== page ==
the websizes on
According to Bringhurst there are a few ratios that look fantastic. These ratios have been used for ages for things like sheets of paper and books, but you can also find them in architecture, paintings, sculptures and in nature. And even in music. These ratios look pleasant, they sound good, and they make sense in a mathematical way, so we should probably use them. So I wondered, can we create and use them on the web?
Yes, we can
We can create a canvas within our viewport that has one of these ratios. It’s really not that hard to do. For instance, if the ratio of the viewport is more than 1/1 (wider than the height) we can force the body to be
100vh, which is exactly as wide as the height of the viewport. Our content is now laid out on a square canvas, and you can pick the ideal page margins for this kind of canvas if you like. The page now looks like this
If the ratio of the viewport is bigger than 3/4, but smaller than 1/1 we can create a nice looking canvas by making the width of the body
75vh, which is 75% of the height of the viewport. Looks good, right?
You get the point. If you read this on a browser you can resize freely, here’s a working example of this idea. In this example I only use the ratios 1/2, 2/3, 3/4, 1/1, 4/3, 3/2 and 2/1. But there are many more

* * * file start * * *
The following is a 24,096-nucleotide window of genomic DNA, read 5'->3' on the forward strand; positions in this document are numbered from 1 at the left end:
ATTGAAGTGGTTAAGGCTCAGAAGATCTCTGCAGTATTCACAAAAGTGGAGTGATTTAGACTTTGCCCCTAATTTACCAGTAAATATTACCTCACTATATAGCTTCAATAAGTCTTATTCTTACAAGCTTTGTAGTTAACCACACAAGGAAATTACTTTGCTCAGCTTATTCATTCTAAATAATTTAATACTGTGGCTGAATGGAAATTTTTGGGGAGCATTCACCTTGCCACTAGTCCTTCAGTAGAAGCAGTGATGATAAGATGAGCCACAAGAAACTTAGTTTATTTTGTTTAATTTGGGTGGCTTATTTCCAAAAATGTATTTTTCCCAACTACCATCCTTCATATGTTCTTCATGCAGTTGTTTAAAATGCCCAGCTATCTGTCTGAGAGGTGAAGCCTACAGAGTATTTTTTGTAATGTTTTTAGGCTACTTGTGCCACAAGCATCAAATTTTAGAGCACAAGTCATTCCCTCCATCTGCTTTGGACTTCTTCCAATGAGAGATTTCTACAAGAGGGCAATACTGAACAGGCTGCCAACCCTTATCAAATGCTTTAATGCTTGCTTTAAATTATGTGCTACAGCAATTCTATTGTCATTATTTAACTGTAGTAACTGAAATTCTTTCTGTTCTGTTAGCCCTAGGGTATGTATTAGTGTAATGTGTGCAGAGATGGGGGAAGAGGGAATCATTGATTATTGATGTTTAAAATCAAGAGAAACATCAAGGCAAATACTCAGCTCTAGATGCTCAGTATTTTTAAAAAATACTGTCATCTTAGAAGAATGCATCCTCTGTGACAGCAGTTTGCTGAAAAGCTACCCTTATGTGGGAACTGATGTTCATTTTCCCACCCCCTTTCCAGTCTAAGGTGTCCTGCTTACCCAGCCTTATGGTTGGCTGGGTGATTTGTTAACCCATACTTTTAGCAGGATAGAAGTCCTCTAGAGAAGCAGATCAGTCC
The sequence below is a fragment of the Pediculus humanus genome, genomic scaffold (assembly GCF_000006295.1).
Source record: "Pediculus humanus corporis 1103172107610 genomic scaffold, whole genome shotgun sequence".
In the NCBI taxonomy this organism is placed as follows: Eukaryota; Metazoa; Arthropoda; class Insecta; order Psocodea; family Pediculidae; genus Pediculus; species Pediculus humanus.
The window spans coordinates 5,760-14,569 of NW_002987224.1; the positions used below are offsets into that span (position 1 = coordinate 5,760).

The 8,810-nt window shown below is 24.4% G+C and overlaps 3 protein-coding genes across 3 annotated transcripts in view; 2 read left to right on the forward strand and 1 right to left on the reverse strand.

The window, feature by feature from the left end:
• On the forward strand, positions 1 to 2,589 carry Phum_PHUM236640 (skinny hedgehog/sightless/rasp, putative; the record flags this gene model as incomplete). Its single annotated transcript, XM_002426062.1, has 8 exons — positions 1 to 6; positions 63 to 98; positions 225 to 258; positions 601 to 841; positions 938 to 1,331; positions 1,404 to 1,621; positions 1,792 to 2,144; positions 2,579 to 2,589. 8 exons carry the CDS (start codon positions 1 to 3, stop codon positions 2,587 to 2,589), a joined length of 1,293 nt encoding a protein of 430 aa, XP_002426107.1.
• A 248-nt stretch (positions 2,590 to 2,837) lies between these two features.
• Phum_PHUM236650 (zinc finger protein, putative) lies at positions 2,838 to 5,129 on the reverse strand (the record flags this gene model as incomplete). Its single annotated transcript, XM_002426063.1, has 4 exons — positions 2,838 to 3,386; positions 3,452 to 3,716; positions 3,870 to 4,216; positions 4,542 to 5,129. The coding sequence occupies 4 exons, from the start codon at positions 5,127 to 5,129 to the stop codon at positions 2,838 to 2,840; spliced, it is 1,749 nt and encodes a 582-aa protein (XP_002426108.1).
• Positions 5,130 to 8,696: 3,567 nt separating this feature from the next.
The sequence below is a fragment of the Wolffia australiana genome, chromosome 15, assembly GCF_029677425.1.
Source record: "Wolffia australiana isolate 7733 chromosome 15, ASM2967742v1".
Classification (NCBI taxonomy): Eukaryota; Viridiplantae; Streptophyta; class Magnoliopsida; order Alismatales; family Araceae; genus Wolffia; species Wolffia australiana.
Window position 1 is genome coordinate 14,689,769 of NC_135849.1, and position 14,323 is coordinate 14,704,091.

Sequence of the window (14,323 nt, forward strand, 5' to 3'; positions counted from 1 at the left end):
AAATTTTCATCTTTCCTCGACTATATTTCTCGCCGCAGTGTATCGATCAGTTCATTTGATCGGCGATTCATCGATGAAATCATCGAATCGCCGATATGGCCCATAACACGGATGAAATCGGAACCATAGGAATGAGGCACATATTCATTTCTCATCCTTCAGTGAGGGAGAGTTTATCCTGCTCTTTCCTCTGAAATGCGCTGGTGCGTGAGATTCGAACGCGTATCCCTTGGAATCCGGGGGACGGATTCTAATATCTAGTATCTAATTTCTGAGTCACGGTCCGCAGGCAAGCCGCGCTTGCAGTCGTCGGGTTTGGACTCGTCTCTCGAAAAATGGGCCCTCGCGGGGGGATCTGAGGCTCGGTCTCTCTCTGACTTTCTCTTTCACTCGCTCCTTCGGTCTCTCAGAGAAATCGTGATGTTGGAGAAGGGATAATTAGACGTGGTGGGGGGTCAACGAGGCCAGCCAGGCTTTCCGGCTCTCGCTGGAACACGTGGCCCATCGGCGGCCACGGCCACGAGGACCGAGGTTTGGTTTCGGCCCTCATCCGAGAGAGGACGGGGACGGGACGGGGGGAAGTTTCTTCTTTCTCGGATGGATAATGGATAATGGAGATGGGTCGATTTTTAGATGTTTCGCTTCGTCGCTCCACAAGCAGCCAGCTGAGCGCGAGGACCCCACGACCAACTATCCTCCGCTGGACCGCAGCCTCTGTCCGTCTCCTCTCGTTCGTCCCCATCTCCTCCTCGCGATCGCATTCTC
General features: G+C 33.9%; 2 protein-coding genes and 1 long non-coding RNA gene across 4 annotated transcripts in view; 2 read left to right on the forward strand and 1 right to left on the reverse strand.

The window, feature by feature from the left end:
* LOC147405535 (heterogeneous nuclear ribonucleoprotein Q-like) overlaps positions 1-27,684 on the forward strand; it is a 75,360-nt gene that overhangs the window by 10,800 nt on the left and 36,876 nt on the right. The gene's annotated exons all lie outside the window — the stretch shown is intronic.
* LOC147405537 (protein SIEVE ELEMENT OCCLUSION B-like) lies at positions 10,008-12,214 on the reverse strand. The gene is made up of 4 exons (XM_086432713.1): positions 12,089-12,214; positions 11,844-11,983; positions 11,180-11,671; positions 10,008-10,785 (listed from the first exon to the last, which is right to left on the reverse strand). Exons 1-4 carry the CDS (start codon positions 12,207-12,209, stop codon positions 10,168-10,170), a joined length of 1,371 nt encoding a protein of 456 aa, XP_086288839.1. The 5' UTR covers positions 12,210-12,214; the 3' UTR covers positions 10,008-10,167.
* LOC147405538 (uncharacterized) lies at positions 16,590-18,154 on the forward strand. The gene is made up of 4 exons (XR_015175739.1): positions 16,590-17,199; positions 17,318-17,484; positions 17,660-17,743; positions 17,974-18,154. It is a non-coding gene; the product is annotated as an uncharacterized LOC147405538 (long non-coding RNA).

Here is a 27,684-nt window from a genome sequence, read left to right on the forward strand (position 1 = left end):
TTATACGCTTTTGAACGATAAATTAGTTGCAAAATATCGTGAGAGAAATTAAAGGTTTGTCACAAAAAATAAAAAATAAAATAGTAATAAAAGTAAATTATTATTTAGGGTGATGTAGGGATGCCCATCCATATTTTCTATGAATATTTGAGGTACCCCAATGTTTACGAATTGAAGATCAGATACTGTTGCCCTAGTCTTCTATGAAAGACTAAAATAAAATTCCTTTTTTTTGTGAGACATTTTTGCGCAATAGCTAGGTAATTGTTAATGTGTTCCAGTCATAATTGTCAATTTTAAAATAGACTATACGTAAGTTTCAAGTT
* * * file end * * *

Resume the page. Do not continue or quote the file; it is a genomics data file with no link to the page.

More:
Here’s a working example with all the so called chromatic ratios Bringhurst describes on page 146 of the fourth edition of The Elements of Typographic Style. When you resize this page you’ll notice that most of the time there’s not much of the purple background visible. There are so many
perfect ratios, you might wonder if there are any rectangles that are not perfect? Any rectangle with any ratio approximates one of the perfect ratios.
Does this make sense?
If you only like a few ratios, this idea of creating fake, but ideal canvasses within the viewport makes sense. But if you can’t really choose, and you like all
perfect ratios, you can just as well not bother and simply use the whole viewport as your canvas. It’s much, much easier to work with, and it looks almost perfect on any screen. And since we’d like to go home early instead of debugging an insanely complex layout system, I’d advice you to ignore this whole post.